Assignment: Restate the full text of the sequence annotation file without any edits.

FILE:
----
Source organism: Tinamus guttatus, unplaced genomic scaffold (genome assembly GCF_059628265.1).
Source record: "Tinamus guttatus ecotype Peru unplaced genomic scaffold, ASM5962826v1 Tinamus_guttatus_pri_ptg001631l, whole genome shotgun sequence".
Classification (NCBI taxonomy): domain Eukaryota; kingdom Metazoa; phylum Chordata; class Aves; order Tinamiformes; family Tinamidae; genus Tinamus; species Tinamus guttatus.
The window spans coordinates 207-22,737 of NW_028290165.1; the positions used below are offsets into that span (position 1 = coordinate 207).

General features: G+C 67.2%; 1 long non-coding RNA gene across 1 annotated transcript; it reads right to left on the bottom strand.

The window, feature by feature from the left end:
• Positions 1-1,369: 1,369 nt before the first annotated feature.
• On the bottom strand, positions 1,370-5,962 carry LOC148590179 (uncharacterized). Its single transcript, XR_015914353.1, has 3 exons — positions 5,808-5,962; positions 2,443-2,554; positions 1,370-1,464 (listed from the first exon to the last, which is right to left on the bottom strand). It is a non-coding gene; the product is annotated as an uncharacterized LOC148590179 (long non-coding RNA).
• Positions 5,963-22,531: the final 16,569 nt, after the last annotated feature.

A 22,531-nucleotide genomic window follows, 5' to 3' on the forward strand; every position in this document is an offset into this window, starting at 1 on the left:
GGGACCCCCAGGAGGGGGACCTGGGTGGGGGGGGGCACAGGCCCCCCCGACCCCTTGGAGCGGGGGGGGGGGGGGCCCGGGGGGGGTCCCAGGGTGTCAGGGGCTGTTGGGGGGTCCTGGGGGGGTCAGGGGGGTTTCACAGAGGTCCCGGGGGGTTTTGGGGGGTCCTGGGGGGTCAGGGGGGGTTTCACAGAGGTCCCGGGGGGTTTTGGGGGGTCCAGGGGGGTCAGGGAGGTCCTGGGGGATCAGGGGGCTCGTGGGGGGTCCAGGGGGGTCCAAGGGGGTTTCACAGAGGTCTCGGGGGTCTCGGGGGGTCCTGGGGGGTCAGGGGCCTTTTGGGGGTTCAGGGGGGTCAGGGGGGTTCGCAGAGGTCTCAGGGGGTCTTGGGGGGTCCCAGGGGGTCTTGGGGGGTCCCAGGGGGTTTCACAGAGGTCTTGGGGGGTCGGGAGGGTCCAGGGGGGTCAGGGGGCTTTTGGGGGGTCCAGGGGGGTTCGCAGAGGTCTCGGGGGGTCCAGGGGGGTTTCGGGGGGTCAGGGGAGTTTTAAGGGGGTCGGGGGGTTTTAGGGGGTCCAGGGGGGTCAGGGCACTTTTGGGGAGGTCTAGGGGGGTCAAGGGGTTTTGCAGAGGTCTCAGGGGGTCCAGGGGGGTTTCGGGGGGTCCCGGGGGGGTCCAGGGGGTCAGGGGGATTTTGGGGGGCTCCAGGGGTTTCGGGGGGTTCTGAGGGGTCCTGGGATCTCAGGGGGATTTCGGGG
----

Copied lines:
Source organism: Tinamus guttatus, unplaced genomic scaffold (genome assembly GCF_059628265.1).
Source record: "Tinamus guttatus ecotype Peru unplaced genomic scaffold, ASM5962826v1 Tinamus_guttatus_pri_ptg001631l, whole genome shotgun sequence".
Classification (NCBI taxonomy): domain Eukaryota; kingdom Metazoa; phylum Chordata; class Aves; order Tinamiformes; family Tinamidae; genus Tinamus; species Tinamus guttatus.
The window spans coordinates 207-22,737 of NW_028290165.1; the positions used below are offsets into that span (position 1 = coordinate 207).

General features: G+C 67.2%; 1 long non-coding RNA gene across 1 annotated transcript; it reads right to left on the bottom strand.

The window, feature by feature from the left end:
• Positions 1-1,369: 1,369 nt before the first annotated feature.
• On the bottom strand, positions 1,370-5,962 carry LOC148590179 (uncharacterized). Its single transcript, XR_015914353.1, has 3 exons — positions 5,808-5,962; positions 2,443-2,554; positions 1,370-1,464 (listed from the first exon to the last, which is right to left on the bottom strand). It is a non-coding gene; the product is annotated as an uncharacterized LOC148590179 (long non-coding RNA).
• Positions 5,963-22,531: the final 16,569 nt, after the last annotated feature.

A 22,531-nucleotide genomic window follows, 5' to 3' on the forward strand; every position in this document is an offset into this window, starting at 1 on the left:
GGGACCCCCAGGAGGGGGACCTGGGTGGGGGGGGGCACAGGCCCCCCCGACCCCTTGGAGCGGGGGGGGGGGGGGCCCGGGGGGGGTCCCAGGGTGTCAGGGGCTGTTGGGGGGTCCTGGGGGGGTCAGGGGGGTTTCACAGAGGTCCCGGGGGGTTTTGGGGGGTCCTGGGGGGTCAGGGGGGGTTTCACAGAGGTCCCGGGGGGTTTTGGGGGGTCCAGGGGGGTCAGGGAGGTCCTGGGGGATCAGGGGGCTCGTGGGGGGTCCAGGGGGGTCCAAGGGGGTTTCACAGAGGTCTCGGGGGTCTCGGGGGGTCCTGGGGGGTCAGGGGCCTTTTGGGGGTTCAGGGGGGTCAGGGGGGTTCGCAGAGGTCTCAGGGGGTCTTGGGGGGTCCCAGGGGGTCTTGGGGGGTCCCAGGGGGTTTCACAGAGGTCTTGGGGGGTCGGGAGGGTCCAGGGGGGTCAGGGGGCTTTTGGGGGGTCCAGGGGGGTTCGCAGAGGTCTCGGGGGGTCCAGGGGGGTTTCGGGGGGTCAGGGGAGTTTTAAGGGGGTCGGGGGGTTTTAGGGGGTCCAGGGGGGTCAGGGCACTTTTGGGGAGGTCTAGGGGGGTCAAGGGGTTTTGCAGAGGTCTCAGGGGGTCCAGGGGGGTTTCGGGGGGTCCCGGGGGGGTCCAGGGGGTCAGGGGGATTTTGGGGGGCTCCAGGGGTTTCGGGGGGTTCTGAGGGGTCCTGGGATCTCAGGGGGATTTCGGGG